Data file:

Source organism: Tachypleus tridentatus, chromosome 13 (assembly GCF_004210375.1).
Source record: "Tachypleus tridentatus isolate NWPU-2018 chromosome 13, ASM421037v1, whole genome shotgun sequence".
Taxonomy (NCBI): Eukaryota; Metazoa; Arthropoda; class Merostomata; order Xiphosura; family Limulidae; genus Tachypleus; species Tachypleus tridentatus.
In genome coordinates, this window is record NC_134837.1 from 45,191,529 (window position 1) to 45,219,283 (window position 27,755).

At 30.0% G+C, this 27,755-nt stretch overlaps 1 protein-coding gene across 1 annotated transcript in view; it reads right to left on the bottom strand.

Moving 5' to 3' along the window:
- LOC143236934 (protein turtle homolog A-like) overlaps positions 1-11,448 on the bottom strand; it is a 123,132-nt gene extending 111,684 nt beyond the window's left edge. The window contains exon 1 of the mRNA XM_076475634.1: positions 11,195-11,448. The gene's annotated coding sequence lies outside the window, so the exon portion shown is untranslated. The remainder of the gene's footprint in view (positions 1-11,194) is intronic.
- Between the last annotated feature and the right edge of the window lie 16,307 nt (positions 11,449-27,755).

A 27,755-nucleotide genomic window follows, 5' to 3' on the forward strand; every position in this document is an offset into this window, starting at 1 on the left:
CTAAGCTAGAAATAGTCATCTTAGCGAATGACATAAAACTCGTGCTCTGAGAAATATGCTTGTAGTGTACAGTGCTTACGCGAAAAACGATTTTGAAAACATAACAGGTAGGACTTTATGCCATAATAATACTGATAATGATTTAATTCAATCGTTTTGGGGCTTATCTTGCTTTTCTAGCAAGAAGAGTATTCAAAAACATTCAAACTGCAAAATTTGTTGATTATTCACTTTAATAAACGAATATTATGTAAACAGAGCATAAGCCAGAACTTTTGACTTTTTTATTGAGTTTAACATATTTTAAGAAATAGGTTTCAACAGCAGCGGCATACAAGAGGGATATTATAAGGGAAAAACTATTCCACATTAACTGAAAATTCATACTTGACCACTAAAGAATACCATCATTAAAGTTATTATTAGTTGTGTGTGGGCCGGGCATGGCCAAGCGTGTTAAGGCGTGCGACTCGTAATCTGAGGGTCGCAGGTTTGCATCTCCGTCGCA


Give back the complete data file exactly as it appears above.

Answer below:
Source organism: Tachypleus tridentatus, chromosome 13 (assembly GCF_004210375.1).
Source record: "Tachypleus tridentatus isolate NWPU-2018 chromosome 13, ASM421037v1, whole genome shotgun sequence".
Taxonomy (NCBI): Eukaryota; Metazoa; Arthropoda; class Merostomata; order Xiphosura; family Limulidae; genus Tachypleus; species Tachypleus tridentatus.
In genome coordinates, this window is record NC_134837.1 from 45,191,529 (window position 1) to 45,219,283 (window position 27,755).

At 30.0% G+C, this 27,755-nt stretch overlaps 1 protein-coding gene across 1 annotated transcript in view; it reads right to left on the bottom strand.

Moving 5' to 3' along the window:
- LOC143236934 (protein turtle homolog A-like) overlaps positions 1-11,448 on the bottom strand; it is a 123,132-nt gene extending 111,684 nt beyond the window's left edge. The window contains exon 1 of the mRNA XM_076475634.1: positions 11,195-11,448. The gene's annotated coding sequence lies outside the window, so the exon portion shown is untranslated. The remainder of the gene's footprint in view (positions 1-11,194) is intronic.
- Between the last annotated feature and the right edge of the window lie 16,307 nt (positions 11,449-27,755).

A 27,755-nucleotide genomic window follows, 5' to 3' on the forward strand; every position in this document is an offset into this window, starting at 1 on the left:
CTAAGCTAGAAATAGTCATCTTAGCGAATGACATAAAACTCGTGCTCTGAGAAATATGCTTGTAGTGTACAGTGCTTACGCGAAAAACGATTTTGAAAACATAACAGGTAGGACTTTATGCCATAATAATACTGATAATGATTTAATTCAATCGTTTTGGGGCTTATCTTGCTTTTCTAGCAAGAAGAGTATTCAAAAACATTCAAACTGCAAAATTTGTTGATTATTCACTTTAATAAACGAATATTATGTAAACAGAGCATAAGCCAGAACTTTTGACTTTTTTATTGAGTTTAACATATTTTAAGAAATAGGTTTCAACAGCAGCGGCATACAAGAGGGATATTATAAGGGAAAAACTATTCCACATTAACTGAAAATTCATACTTGACCACTAAAGAATACCATCATTAAAGTTATTATTAGTTGTGTGTGGGCCGGGCATGGCCAAGCGTGTTAAGGCGTGCGACTCGTAATCTGAGGGTCGCAGGTTTGCATCTCCGTCGCA